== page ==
New Year, New Regulations: The Modernization Of the 510(K) Program for the Medical Device Industry

eclinical technology, clinical trials,

Change is afoot in clinical research, and if you listen closely, one of the things you may hear are rumbles from the medical device industry as it undergoes seismic regulatory shifts. These shifts have major implications for clinical trials and eClinical technology, and are largely aimed toward modernizing some of the industry’s biggest institutions – namely, the 510(k) program.

Since 1976, the 510(k) program has allowed medical device companies to go down an expedited approval pathway if they could prove new products were similar enough to a previously-approved predicate. It’s been a useful system for device companies looking to get products approved. But it’s about to undergo significant change: The FDA recently announced an overhaul of this more than 40-year-old clearance process in an attempt to promote greater safety and adapt to the ever-changing medical device landscape. Here’s what you need to know:

• The FDA took steps in 2018 to begin the transformation process, including a release of draft guidance about the abbreviated 510(k) program.
• The FDA is striving to push the medical device industry toward greater use of new technology.
• Product safety and product value are key aims of the 510(k) overhaul.

In a recent interview, FDA Commissioner Scott Gottlieb highlighted the organization’s shift towards more forward-thinking: “What we want to do is constantly push the market toward incorporating better technology and better capabilities by advancing the predicates and always looking forward so the…predicates the device companies are using as the basis of their approvals are constantly incorporating newer and better technology to make the devices better and safer.”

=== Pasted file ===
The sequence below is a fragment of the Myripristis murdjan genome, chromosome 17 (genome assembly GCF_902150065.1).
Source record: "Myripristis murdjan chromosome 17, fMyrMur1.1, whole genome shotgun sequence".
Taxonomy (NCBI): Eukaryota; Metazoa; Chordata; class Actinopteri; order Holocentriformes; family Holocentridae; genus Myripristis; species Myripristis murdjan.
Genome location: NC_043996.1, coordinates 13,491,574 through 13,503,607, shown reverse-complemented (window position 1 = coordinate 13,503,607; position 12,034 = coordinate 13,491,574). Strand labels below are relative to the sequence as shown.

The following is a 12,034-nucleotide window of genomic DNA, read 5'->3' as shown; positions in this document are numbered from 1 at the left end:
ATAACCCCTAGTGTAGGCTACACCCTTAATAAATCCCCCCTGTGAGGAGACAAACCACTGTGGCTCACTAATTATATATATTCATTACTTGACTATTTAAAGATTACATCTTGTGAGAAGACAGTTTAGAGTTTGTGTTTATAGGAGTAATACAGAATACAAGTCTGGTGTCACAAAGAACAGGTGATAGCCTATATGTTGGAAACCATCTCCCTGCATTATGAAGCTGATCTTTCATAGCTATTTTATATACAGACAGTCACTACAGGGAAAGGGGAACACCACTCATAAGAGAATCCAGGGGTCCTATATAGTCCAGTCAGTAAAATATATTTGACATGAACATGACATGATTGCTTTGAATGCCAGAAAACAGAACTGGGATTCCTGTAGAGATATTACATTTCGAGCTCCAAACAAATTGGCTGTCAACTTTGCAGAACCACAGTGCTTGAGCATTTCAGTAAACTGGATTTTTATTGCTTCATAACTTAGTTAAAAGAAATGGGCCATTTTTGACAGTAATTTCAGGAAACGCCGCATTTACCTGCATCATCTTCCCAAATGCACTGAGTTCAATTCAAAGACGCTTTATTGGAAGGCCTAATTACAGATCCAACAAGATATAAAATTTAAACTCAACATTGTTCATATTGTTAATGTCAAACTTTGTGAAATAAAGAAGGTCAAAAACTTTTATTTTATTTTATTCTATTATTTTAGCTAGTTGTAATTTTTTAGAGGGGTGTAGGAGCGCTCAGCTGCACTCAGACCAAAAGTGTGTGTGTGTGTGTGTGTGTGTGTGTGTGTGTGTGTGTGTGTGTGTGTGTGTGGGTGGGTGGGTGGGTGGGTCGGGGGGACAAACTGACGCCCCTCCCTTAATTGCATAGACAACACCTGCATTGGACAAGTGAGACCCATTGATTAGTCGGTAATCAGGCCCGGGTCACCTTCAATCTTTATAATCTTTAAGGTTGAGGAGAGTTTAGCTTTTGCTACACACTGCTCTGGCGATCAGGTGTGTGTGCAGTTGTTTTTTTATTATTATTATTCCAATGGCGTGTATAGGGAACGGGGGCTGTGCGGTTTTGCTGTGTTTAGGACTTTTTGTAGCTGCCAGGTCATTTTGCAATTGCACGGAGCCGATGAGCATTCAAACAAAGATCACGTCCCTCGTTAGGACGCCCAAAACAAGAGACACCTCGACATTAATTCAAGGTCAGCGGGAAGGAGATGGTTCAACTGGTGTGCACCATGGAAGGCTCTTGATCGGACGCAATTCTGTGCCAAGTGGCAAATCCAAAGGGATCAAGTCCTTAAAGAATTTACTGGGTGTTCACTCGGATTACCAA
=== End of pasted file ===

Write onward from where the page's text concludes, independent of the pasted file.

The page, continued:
So what’s on the horizon for the 510(k) program?

The wheels of this transformation have already been set in motion, and the FDA seeks to finalize guidance on this process at the beginning of this year. These will be two of the biggest changes ahead:

1. Nudging device companies to use more modern predicates – In the new 510(k) approval process, the FDA wants sponsors to base new products on devices that are no more than 10 years old. According to Gottlieb, “Nearly 20 percent of current 510(k)s are cleared based on a predicate that’s more than ten years old…[which] means that some devices may not be continually improving.” The FDA is considering sunsetting older predicates citing that during comparative testing, the benefits and risks of more modern technology should be taken into account – older predicates might not be a close enough match.
2. The Safety and Performance-Based Pathway – The FDA plans to issue a final guidance document to establish this alternative 510(k) pathway for devices that are classified as “well-understood.” According to the FDA’s press announcement, it would allow manufacturers to show substantial equivalence with objective safety and performance criteria instead of comparing the safety and performance of new devices to a specific predicate device. The hope of this pathway is to reduce challenges in demonstrating equivalence between innovative devices and older predicates that may use technology that’s behind the times.
From a clinical research perspective, these changes are huge. Products that could previously win approval based on a predicate may now need to undergo clinical trials. The organizations that make these products may find themselves with a host of new considerations, from CRO outsourcing to eClinical vendor selection.
If one thing is certain about the future of clinical trials, it is that regulatory and technological change is going to come. Staying on the ball will with changes, like those to the 510(k) program, requires flexibility and adaptability. Choosing eClinical tool vendors that work closely with regulators is a straightforward way for researchers to avoid frustration and setbacks – and ensure a smooth path to serving patients in need.